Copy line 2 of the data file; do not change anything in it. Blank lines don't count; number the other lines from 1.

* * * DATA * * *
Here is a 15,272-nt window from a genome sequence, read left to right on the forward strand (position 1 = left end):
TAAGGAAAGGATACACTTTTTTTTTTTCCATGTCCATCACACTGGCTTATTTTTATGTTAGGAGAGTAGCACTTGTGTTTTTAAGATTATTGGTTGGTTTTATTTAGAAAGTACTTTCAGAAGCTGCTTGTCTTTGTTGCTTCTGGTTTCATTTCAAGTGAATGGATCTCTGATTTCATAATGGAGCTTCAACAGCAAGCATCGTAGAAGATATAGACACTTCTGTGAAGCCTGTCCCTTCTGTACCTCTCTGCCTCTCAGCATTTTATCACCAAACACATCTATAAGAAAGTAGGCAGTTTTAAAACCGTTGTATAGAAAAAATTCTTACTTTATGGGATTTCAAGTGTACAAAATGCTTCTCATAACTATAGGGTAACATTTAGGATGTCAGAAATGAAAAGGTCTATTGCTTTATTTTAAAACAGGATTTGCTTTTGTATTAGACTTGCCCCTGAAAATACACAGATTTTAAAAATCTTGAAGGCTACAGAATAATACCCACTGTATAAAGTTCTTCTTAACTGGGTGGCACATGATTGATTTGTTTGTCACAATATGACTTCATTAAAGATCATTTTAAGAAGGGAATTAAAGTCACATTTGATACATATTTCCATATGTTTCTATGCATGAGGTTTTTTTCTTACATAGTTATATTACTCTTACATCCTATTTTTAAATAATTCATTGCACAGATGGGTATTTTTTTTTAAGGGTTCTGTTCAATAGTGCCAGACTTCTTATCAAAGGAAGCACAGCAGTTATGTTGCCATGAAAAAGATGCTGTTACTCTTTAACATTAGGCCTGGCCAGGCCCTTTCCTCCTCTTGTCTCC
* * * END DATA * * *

TAAGGAAAGGATACACTTTTTTTTTTTCCATGTCCATCACACTGGCTTATTTTTATGTTAGGAGAGTAGCACTTGTGTTTTTAAGATTATTGGTTGGTTTTATTTAGAAAGTACTTTCAGAAGCTGCTTGTCTTTGTTGCTTCTGGTTTCATTTCAAGTGAATGGATCTCTGATTTCATAATGGAGCTTCAACAGCAAGCATCGTAGAAGATATAGACACTTCTGTGAAGCCTGTCCCTTCTGTACCTCTCTGCCTCTCAGCATTTTATCACCAAACACATCTATAAGAAAGTAGGCAGTTTTAAAACCGTTGTATAGAAAAAATTCTTACTTTATGGGATTTCAAGTGTACAAAATGCTTCTCATAACTATAGGGTAACATTTAGGATGTCAGAAATGAAAAGGTCTATTGCTTTATTTTAAAACAGGATTTGCTTTTGTATTAGACTTGCCCCTGAAAATACACAGATTTTAAAAATCTTGAAGGCTACAGAATAATACCCACTGTATAAAGTTCTTCTTAACTGGGTGGCACATGATTGATTTGTTTGTCACAATATGACTTCATTAAAGATCATTTTAAGAAGGGAATTAAAGTCACATTTGATACATATTTCCATATGTTTCTATGCATGAGGTTTTTTTCTTACATAGTTATATTACTCTTACATCCTATTTTTAAATAATTCATTGCACAGATGGGTATTTTTTTTTAAGGGTTCTGTTCAATAGTGCCAGACTTCTTATCAAAGGAAGCACAGCAGTTATGTTGCCATGAAAAAGATGCTGTTACTCTTTAACATTAGGCCTGGCCAGGCCCTTTCCTCCTCTTGTCTCC